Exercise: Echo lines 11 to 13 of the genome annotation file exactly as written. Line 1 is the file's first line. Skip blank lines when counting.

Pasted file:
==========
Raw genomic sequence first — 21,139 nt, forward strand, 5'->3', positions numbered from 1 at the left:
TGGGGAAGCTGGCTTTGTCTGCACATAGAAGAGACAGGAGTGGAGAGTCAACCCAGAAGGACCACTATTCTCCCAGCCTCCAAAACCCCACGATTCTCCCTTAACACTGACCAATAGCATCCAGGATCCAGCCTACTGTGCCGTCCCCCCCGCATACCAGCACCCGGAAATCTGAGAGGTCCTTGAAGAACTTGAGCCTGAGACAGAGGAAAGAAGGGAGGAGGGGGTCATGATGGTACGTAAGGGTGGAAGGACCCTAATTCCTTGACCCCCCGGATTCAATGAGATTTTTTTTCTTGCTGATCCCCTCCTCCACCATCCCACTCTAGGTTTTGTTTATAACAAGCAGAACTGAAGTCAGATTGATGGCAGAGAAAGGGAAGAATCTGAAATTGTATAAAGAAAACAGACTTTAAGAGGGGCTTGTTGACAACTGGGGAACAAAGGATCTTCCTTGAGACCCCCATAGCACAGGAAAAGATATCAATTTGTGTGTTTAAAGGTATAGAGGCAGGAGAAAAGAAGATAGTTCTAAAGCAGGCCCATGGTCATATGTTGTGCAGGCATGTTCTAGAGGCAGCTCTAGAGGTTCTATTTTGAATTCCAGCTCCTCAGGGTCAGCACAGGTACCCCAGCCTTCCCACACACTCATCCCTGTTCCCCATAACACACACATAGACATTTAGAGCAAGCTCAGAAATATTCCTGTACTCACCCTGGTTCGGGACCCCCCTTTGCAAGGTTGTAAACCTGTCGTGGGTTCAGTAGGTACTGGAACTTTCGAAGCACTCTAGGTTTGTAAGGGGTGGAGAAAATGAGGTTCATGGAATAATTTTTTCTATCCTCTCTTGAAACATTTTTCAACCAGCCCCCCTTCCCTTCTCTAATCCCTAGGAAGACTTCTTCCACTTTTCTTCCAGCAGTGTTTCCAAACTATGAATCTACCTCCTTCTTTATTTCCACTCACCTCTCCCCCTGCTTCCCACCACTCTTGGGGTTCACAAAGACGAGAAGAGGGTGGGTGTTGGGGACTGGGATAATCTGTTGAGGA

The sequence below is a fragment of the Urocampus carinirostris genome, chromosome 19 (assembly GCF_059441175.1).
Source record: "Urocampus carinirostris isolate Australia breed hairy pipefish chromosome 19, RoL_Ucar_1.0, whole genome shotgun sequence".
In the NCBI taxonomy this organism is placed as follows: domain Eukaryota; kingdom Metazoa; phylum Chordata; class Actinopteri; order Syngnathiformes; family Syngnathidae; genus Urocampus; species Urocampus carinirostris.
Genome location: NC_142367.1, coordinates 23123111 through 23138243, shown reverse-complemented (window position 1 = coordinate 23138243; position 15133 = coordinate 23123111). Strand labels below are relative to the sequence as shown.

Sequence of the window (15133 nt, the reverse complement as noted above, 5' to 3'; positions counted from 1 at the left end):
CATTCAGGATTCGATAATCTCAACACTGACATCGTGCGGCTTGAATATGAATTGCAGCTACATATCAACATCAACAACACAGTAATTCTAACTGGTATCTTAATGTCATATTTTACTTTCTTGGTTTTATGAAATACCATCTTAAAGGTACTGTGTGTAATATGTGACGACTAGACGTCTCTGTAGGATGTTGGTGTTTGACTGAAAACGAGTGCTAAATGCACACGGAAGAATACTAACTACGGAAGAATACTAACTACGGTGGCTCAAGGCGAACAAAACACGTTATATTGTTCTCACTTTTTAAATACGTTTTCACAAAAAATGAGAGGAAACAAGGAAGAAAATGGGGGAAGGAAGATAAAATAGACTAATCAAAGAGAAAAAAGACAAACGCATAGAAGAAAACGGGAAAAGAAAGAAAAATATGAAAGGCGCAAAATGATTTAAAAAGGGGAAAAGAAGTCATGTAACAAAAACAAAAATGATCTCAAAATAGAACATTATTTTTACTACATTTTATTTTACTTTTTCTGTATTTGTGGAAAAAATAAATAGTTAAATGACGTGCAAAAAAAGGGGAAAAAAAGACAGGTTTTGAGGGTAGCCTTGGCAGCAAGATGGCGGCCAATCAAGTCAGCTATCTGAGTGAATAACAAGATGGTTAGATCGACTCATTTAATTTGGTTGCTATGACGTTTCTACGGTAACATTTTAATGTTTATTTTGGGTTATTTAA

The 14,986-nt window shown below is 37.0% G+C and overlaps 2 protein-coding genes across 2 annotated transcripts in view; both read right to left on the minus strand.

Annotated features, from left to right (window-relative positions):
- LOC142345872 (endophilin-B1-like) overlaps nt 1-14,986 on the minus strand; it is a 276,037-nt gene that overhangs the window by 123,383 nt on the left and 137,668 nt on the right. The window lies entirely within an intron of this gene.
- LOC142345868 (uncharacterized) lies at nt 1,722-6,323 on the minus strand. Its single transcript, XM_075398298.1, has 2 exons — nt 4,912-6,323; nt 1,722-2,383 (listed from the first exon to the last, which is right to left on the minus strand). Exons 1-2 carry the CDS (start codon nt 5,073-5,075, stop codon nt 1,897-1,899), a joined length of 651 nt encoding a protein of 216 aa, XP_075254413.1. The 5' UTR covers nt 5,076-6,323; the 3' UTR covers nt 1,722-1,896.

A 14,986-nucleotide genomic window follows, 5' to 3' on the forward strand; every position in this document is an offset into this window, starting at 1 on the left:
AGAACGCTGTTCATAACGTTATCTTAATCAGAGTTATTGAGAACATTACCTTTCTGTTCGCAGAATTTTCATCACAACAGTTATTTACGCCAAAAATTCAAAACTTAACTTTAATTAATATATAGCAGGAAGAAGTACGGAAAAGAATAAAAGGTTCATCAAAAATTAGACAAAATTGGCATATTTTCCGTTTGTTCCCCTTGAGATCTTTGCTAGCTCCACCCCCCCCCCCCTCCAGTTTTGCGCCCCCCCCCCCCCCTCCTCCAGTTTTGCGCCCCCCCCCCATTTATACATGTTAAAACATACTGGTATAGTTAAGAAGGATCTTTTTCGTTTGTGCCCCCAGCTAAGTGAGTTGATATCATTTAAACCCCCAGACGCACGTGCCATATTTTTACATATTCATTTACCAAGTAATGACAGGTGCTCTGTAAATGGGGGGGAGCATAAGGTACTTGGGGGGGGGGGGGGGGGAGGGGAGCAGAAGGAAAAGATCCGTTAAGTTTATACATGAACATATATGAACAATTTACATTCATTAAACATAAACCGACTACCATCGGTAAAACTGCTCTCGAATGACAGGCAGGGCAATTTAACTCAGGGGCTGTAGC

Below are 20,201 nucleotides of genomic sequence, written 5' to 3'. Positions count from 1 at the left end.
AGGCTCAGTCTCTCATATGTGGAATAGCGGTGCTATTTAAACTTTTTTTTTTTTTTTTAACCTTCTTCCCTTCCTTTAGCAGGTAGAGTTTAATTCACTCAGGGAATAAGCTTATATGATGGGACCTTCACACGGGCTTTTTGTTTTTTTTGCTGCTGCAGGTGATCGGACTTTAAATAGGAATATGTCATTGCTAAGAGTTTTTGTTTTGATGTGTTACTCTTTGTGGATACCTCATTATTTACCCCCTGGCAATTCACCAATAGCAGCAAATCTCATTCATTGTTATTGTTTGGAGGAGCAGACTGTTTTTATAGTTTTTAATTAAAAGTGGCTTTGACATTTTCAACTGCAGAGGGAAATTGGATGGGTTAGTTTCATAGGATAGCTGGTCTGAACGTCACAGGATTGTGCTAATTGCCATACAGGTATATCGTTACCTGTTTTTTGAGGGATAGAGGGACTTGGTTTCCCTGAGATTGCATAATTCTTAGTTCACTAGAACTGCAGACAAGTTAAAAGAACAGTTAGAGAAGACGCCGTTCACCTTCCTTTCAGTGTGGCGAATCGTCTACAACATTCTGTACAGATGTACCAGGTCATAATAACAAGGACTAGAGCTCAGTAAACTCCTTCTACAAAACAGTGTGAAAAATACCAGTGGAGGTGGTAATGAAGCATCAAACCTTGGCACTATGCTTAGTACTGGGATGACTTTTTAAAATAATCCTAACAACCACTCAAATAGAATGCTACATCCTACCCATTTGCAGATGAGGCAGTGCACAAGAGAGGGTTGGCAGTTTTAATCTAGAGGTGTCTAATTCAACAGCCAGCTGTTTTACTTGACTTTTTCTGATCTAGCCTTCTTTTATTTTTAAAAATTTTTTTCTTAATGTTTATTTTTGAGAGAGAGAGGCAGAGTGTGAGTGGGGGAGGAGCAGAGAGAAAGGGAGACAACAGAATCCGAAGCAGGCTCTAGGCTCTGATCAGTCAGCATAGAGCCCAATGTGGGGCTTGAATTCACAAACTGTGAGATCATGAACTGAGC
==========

- LOC142345872 (endophilin-B1-like) overlaps nt 1-14,986 on the minus strand; it is a 276,037-nt gene that overhangs the window by 123,383 nt on the left and 137,668 nt on the right. The window lies entirely within an intron of this gene.
- LOC142345868 (uncharacterized) lies at nt 1,722-6,323 on the minus strand. Its single transcript, XM_075398298.1, has 2 exons — nt 4,912-6,323; nt 1,722-2,383 (listed from the first exon to the last, which is right to left on the minus strand). Exons 1-2 carry the CDS (start codon nt 5,073-5,075, stop codon nt 1,897-1,899), a joined length of 651 nt encoding a protein of 216 aa, XP_075254413.1. The 5' UTR covers nt 5,076-6,323; the 3' UTR covers nt 1,722-1,896.

A 14,986-nucleotide genomic window follows, 5' to 3' on the forward strand; every position in this document is an offset into this window, starting at 1 on the left: